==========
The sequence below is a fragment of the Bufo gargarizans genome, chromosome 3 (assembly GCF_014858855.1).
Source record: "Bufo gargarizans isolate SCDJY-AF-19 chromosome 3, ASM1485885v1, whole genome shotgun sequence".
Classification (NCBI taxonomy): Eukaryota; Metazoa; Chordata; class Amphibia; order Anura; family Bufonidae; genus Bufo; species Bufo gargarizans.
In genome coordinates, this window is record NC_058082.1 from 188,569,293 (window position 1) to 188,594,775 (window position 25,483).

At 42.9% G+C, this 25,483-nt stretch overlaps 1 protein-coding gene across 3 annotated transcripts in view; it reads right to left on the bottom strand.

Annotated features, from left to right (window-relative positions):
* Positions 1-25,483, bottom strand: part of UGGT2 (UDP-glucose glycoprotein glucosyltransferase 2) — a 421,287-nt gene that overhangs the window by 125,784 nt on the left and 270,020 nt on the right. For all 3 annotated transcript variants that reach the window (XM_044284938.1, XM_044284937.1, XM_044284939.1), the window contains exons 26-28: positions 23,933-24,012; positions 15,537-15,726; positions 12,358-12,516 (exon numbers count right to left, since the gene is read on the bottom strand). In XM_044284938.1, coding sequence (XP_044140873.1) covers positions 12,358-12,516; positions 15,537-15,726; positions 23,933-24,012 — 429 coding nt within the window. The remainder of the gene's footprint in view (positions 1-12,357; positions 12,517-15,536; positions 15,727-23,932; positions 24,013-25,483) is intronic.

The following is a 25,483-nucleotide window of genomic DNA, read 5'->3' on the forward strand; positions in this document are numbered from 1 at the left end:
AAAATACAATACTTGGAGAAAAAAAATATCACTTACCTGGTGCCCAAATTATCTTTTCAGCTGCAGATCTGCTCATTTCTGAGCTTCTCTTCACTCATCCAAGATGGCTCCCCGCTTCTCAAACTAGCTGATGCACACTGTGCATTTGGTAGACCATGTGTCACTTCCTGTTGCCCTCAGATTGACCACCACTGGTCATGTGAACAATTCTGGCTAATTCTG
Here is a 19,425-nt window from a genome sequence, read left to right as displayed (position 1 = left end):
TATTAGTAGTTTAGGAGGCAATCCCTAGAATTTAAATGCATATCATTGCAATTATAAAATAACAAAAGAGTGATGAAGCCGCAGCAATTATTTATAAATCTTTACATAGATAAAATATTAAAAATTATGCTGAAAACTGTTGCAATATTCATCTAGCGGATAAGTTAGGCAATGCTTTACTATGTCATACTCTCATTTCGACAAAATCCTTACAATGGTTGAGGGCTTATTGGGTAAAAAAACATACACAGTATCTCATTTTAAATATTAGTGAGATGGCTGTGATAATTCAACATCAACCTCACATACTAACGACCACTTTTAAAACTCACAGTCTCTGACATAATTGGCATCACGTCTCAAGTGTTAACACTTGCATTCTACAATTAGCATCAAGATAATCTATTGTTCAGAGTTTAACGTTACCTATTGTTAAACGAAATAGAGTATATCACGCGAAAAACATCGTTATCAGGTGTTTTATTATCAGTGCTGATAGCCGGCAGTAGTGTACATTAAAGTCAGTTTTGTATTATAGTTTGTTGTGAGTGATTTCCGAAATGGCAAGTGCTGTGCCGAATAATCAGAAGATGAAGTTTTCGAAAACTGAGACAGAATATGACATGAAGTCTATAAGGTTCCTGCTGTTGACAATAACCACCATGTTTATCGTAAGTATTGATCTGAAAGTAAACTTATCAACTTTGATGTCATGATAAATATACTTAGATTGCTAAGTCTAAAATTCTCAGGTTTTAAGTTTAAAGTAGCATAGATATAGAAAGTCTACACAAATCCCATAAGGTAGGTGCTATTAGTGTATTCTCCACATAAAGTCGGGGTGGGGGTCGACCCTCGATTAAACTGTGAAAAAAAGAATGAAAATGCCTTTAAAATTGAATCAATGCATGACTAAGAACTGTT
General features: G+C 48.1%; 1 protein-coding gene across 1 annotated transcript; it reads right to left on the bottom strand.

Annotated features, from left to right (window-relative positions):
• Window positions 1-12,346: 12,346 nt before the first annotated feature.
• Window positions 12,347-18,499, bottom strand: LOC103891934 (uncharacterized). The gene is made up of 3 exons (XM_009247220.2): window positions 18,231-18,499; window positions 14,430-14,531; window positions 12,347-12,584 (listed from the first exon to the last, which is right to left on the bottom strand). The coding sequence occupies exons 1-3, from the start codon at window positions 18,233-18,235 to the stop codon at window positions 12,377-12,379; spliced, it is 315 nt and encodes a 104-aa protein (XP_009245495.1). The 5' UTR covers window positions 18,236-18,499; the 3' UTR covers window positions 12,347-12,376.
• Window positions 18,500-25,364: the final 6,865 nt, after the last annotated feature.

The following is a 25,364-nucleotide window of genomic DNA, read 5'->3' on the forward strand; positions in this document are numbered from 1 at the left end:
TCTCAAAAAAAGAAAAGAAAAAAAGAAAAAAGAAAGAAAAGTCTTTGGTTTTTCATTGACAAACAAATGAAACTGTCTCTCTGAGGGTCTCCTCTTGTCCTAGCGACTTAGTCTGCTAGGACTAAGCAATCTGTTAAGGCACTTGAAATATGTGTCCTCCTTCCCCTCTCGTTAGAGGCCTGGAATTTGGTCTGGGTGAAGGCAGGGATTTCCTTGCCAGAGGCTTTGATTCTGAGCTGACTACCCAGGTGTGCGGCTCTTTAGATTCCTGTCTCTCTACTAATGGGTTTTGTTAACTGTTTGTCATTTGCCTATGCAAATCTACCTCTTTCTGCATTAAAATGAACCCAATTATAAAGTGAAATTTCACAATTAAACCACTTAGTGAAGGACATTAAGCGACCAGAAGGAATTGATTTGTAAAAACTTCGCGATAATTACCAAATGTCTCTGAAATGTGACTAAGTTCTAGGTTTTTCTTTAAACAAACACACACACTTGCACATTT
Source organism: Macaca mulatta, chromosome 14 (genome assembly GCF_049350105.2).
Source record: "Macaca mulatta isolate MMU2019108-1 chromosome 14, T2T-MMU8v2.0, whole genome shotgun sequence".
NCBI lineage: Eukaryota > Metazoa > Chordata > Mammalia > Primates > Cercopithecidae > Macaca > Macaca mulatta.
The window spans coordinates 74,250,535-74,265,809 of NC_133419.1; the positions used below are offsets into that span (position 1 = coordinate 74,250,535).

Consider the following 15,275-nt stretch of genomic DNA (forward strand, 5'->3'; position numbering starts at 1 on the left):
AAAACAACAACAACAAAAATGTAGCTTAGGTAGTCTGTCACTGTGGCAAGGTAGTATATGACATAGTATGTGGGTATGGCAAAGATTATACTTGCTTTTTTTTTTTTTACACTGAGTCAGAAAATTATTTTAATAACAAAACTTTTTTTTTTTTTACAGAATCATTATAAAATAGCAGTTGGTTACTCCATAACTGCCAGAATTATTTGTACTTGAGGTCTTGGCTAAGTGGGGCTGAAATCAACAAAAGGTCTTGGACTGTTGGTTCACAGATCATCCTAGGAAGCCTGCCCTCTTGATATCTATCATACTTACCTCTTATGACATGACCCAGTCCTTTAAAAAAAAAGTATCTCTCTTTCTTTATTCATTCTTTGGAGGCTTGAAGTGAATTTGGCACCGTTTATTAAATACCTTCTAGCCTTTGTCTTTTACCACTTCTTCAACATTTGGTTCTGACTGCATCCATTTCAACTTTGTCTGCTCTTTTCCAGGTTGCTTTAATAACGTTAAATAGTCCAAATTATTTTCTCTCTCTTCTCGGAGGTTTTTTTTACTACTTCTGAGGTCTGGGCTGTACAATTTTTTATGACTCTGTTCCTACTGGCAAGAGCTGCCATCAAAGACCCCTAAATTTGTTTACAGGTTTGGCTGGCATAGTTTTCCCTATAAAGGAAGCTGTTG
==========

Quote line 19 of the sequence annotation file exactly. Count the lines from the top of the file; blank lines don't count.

Source organism: Macaca mulatta, chromosome 14 (genome assembly GCF_049350105.2).